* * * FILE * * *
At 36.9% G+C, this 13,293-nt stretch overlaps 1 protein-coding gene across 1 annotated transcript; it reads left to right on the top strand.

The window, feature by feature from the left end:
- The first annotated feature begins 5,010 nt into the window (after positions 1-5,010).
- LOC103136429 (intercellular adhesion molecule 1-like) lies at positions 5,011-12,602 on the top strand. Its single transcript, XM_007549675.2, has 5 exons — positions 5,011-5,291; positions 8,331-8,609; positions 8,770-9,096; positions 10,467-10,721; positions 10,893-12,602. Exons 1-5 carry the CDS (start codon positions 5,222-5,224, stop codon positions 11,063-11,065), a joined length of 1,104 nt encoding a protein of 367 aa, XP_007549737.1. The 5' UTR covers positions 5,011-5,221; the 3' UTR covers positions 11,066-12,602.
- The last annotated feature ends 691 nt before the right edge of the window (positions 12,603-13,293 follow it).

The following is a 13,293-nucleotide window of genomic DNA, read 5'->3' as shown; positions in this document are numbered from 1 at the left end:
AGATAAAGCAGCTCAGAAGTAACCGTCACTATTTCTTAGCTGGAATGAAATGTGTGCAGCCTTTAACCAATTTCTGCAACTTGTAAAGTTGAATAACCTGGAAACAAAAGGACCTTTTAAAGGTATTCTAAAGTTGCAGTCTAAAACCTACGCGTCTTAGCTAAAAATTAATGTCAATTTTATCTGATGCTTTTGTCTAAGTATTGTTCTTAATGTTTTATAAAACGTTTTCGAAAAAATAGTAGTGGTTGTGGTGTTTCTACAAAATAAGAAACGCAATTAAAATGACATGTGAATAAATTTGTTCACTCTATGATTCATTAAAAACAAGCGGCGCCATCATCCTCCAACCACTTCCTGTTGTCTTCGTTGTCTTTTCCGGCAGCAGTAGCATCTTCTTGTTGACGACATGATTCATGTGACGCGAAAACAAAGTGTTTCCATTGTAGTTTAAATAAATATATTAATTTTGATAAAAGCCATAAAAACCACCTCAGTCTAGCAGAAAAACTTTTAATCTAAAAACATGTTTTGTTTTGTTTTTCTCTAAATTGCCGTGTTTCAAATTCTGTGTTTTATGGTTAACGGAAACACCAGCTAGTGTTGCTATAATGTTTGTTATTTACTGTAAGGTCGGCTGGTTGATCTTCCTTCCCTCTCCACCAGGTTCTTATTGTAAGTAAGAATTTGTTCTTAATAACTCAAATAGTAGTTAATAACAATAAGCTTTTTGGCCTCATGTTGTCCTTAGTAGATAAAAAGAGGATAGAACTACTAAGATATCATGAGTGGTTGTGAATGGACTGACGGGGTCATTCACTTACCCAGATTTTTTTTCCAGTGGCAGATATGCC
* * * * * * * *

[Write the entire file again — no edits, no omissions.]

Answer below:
At 36.9% G+C, this 13,293-nt stretch overlaps 1 protein-coding gene across 1 annotated transcript; it reads left to right on the top strand.

The window, feature by feature from the left end:
- The first annotated feature begins 5,010 nt into the window (after positions 1-5,010).
- LOC103136429 (intercellular adhesion molecule 1-like) lies at positions 5,011-12,602 on the top strand. Its single transcript, XM_007549675.2, has 5 exons — positions 5,011-5,291; positions 8,331-8,609; positions 8,770-9,096; positions 10,467-10,721; positions 10,893-12,602. Exons 1-5 carry the CDS (start codon positions 5,222-5,224, stop codon positions 11,063-11,065), a joined length of 1,104 nt encoding a protein of 367 aa, XP_007549737.1. The 5' UTR covers positions 5,011-5,221; the 3' UTR covers positions 11,066-12,602.
- The last annotated feature ends 691 nt before the right edge of the window (positions 12,603-13,293 follow it).

The following is a 13,293-nucleotide window of genomic DNA, read 5'->3' as shown; positions in this document are numbered from 1 at the left end:
AGATAAAGCAGCTCAGAAGTAACCGTCACTATTTCTTAGCTGGAATGAAATGTGTGCAGCCTTTAACCAATTTCTGCAACTTGTAAAGTTGAATAACCTGGAAACAAAAGGACCTTTTAAAGGTATTCTAAAGTTGCAGTCTAAAACCTACGCGTCTTAGCTAAAAATTAATGTCAATTTTATCTGATGCTTTTGTCTAAGTATTGTTCTTAATGTTTTATAAAACGTTTTCGAAAAAATAGTAGTGGTTGTGGTGTTTCTACAAAATAAGAAACGCAATTAAAATGACATGTGAATAAATTTGTTCACTCTATGATTCATTAAAAACAAGCGGCGCCATCATCCTCCAACCACTTCCTGTTGTCTTCGTTGTCTTTTCCGGCAGCAGTAGCATCTTCTTGTTGACGACATGATTCATGTGACGCGAAAACAAAGTGTTTCCATTGTAGTTTAAATAAATATATTAATTTTGATAAAAGCCATAAAAACCACCTCAGTCTAGCAGAAAAACTTTTAATCTAAAAACATGTTTTGTTTTGTTTTTCTCTAAATTGCCGTGTTTCAAATTCTGTGTTTTATGGTTAACGGAAACACCAGCTAGTGTTGCTATAATGTTTGTTATTTACTGTAAGGTCGGCTGGTTGATCTTCCTTCCCTCTCCACCAGGTTCTTATTGTAAGTAAGAATTTGTTCTTAATAACTCAAATAGTAGTTAATAACAATAAGCTTTTTGGCCTCATGTTGTCCTTAGTAGATAAAAAGAGGATAGAACTACTAAGATATCATGAGTGGTTGTGAATGGACTGACGGGGTCATTCACTTACCCAGATTTTTTTTCCAGTGGCAGATATGCC